Business Standard

Protectionism by another name

The EU's continued seizure of drugs in transit is untenable

Business Standard  |  New Delhi 

The has met in New Delhi and failed to resolve the issue over Indian generic drugs being seized when they are in transit through European ports. This may be ascribed to technical reasons, but it has ramifications for international trade and, equally importantly, for public health. The stand-off comes barely weeks after the assurance by EU’s trade commissioner, Catherine Ashton, that the EU was committed to finding a solution that works for India. The EU’s plea that such seizures are made on suspicion of either violation of intellectual property rights (IPRs), notably patent laws, or of the consignments being of counterfeit drugs, holds no water because there is no evidence to back such a position. All the consignments detained so far have eventually been found to be of genuine, off-patent generic drugs on their way to countries where these are not patented.

The problem gets worse because the frequency of seizures has increased of late. This leaves only a couple of options for India. A change of route for ships carrying drugs, so that they avoid European ports, is one obvious course of action. But that would increase transportation costs, cause delays, and ultimately push up the costs and, therefore, prices of these drugs. In any case, if Indian firms prefer to export their goods through the Mediterranean, via the Suez Canal, it is because this is the shortest way to Latin American and West African destinations where people need access to cheaper drugs.

The second option for India is to take the issue to the disputes redressal body of the World Trade Organisation (WTO), as this is a clear case of the EU creating trade barriers against Indian drugs in order to boost the interests of its own firms. The issue has already been brought to the notice of the WTO’s IPR Council. Brazil, which, as an importer of generics, has been at the receiving end of such seizures, has also decried this practice, in a statement made at the last meeting of the general council. As pointed out by Brazil, such seizures on baseless grounds contravene the freedom of transit norms stipulated under Article V of the General Agreement on Tariffs and Trade. This section clearly states that traffic coming from or going to the territory of other contracting parties shall not be subject to any unnecessary delays or restrictions. If the issue is not resolved, the only course for India would be to formally place it before the WTO, preferably jointly with Brazil, which appears to be a willing signatory.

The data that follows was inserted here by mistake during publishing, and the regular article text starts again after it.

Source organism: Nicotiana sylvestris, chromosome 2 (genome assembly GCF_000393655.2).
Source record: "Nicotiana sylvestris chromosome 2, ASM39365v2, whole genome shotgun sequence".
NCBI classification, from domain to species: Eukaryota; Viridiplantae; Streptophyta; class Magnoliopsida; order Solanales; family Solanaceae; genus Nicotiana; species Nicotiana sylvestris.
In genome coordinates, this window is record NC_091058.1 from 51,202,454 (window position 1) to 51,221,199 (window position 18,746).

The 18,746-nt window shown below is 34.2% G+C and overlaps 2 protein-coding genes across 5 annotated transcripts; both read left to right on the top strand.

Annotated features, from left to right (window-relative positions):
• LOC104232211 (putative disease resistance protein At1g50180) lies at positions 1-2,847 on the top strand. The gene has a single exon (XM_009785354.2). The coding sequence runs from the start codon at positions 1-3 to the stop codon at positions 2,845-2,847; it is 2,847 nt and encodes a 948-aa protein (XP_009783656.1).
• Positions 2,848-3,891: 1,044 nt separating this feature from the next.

Meanwhile, several other developing countries have endorsed the Indo-Brazilian stand. The controversy has given a new urgency to the debate on how to ensure affordable medicines for the poor, as also to the question of whether IPR issues can or should supersede public health concerns. The EU should be aware that, in persisting with an untenable course of action, it is risking a larger battle on a more fundamental question.

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Protectionism by another name

The EU's continued seizure of drugs in transit is untenable

The India-European Union Joint Customs Cooperation Committee has met in New Delhi and failed to resolve the issue over Indian generic drugs being seized when they are in transit through European ports. This may be ascribed to technical reasons, but it has ramifications for international trade and, equally importantly, for public health. The stand-off comes barely weeks after the assurance by EU’s trade commissioner, Catherine Ashton, that the EU was committed to finding a solution that works for India. The EU’s plea that such seizures are made on suspicion of either violation of intellectual property rights (IPRs), notably patent laws, or of the consignments being of counterfeit drugs, holds no water because there is no evidence to back such a position. All the consignments detained so far have eventually been found to be of genuine, off-patent generic drugs on their way to countries where these are not patented.

The has met in New Delhi and failed to resolve the issue over Indian generic drugs being seized when they are in transit through European ports. This may be ascribed to technical reasons, but it has ramifications for international trade and, equally importantly, for public health. The stand-off comes barely weeks after the assurance by EU’s trade commissioner, Catherine Ashton, that the EU was committed to finding a solution that works for India. The EU’s plea that such seizures are made on suspicion of either violation of intellectual property rights (IPRs), notably patent laws, or of the consignments being of counterfeit drugs, holds no water because there is no evidence to back such a position. All the consignments detained so far have eventually been found to be of genuine, off-patent generic drugs on their way to countries where these are not patented.